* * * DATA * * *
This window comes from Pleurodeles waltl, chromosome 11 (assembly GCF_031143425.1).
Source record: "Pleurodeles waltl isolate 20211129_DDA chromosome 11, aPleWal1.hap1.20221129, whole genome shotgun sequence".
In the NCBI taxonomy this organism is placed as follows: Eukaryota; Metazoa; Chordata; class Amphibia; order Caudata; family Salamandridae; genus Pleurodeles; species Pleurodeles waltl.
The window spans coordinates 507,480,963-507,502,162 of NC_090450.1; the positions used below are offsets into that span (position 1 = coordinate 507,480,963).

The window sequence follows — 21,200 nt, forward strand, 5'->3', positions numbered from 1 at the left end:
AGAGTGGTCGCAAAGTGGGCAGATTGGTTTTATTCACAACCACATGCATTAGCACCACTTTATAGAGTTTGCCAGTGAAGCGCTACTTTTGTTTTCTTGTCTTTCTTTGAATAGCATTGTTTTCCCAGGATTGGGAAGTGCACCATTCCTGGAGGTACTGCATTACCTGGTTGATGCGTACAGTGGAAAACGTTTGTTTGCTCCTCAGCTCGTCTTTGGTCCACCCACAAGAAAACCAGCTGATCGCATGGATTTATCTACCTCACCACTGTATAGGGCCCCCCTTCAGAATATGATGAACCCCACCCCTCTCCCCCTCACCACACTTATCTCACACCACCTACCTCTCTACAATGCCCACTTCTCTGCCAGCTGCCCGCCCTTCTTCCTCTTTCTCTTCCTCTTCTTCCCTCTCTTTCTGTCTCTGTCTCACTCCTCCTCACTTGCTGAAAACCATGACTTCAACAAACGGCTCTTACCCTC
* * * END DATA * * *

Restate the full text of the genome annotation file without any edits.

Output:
This window comes from Pleurodeles waltl, chromosome 11 (assembly GCF_031143425.1).
Source record: "Pleurodeles waltl isolate 20211129_DDA chromosome 11, aPleWal1.hap1.20221129, whole genome shotgun sequence".
In the NCBI taxonomy this organism is placed as follows: Eukaryota; Metazoa; Chordata; class Amphibia; order Caudata; family Salamandridae; genus Pleurodeles; species Pleurodeles waltl.
The window spans coordinates 507,480,963-507,502,162 of NC_090450.1; the positions used below are offsets into that span (position 1 = coordinate 507,480,963).

The window sequence follows — 21,200 nt, forward strand, 5'->3', positions numbered from 1 at the left end:
AGAGTGGTCGCAAAGTGGGCAGATTGGTTTTATTCACAACCACATGCATTAGCACCACTTTATAGAGTTTGCCAGTGAAGCGCTACTTTTGTTTTCTTGTCTTTCTTTGAATAGCATTGTTTTCCCAGGATTGGGAAGTGCACCATTCCTGGAGGTACTGCATTACCTGGTTGATGCGTACAGTGGAAAACGTTTGTTTGCTCCTCAGCTCGTCTTTGGTCCACCCACAAGAAAACCAGCTGATCGCATGGATTTATCTACCTCACCACTGTATAGGGCCCCCCTTCAGAATATGATGAACCCCACCCCTCTCCCCCTCACCACACTTATCTCACACCACCTACCTCTCTACAATGCCCACTTCTCTGCCAGCTGCCCGCCCTTCTTCCTCTTTCTCTTCCTCTTCTTCCCTCTCTTTCTGTCTCTGTCTCACTCCTCCTCACTTGCTGAAAACCATGACTTCAACAAACGGCTCTTACCCTC